Monday, 31 December 2007

New Year’s resolutions are doomed to fail. That’s because they’re usually said without conviction, in too general terms and often under the influence of alcohol. The best resolution for 2008 would be just to expand your world, embracing the Do Something Different philosophy that underlies Sheconomics (and it’s sister the No Diet Diet). It just involves a resolution to make a small, achievable change every day.

So if you like…. You could try…..

Fiction............... Non-fiction
Running............... Walking
City............... Country
New............... Second-hand
Listening............... Talking
Thinking ............... Chilling
Serious............... Trivia
Noise............... Silence
Brilliance............... Candle-light
Attention ............... Being in the background
Home............... Exploring
Safety............... Risk-taking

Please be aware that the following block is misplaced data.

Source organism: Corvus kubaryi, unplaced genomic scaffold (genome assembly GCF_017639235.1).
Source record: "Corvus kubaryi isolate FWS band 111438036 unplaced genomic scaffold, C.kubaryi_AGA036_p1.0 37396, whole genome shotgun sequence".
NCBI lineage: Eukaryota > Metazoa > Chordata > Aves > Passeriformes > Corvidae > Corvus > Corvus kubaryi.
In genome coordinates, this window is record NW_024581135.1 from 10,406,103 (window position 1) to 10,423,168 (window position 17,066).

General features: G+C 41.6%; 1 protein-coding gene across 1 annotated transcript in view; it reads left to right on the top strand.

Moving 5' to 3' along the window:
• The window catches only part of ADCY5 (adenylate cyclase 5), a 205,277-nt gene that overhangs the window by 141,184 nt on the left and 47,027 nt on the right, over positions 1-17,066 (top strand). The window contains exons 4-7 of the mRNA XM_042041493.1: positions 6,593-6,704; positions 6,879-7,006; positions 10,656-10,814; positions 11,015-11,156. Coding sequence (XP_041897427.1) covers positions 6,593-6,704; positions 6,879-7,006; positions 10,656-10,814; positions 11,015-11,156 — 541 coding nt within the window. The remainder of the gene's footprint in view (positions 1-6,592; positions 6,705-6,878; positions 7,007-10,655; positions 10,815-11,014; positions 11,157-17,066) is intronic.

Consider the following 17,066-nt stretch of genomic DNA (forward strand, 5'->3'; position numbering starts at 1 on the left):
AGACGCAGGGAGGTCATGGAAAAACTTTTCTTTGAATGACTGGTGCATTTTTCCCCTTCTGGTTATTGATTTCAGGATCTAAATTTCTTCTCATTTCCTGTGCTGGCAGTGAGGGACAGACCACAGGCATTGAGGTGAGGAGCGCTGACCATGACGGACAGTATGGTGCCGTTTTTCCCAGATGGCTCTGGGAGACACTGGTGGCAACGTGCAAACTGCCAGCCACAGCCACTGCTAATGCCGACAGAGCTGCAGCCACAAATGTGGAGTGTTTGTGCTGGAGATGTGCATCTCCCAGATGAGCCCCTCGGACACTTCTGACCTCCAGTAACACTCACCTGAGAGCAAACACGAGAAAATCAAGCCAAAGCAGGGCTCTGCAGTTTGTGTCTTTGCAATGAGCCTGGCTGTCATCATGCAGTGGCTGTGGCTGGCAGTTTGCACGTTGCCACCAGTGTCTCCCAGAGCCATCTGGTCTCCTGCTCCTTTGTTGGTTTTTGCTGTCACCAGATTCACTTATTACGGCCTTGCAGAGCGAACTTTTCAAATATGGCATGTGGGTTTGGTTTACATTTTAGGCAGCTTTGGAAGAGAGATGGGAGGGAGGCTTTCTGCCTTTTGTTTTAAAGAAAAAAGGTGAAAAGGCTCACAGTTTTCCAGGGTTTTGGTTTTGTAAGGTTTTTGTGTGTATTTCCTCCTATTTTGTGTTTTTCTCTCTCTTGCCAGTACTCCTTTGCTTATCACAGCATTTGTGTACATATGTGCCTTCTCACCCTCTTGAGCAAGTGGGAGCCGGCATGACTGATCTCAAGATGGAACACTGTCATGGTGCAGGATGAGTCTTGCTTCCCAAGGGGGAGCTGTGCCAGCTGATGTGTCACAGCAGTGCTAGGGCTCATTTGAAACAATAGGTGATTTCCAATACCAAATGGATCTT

Hoarding............... De-cluttering
Buying............... Giving away
Secrets............... Revealing
Boozing............... Juicing
Bingeing............... Nibbling
Arguing............... Agreeing
Cuddling............... Being cuddled
Moaning ............... Smiling
Pessimism ............... Optimism
Colour............... Black & white
Neat ............... Rough
Tradition ............... Radicalism

We’re perhaps all too guilty of retreating into our comfort zones and, by definition, into ourselves. And people who are wrapped up in themselves, says A C Grayling (my current guru!) make very small packages.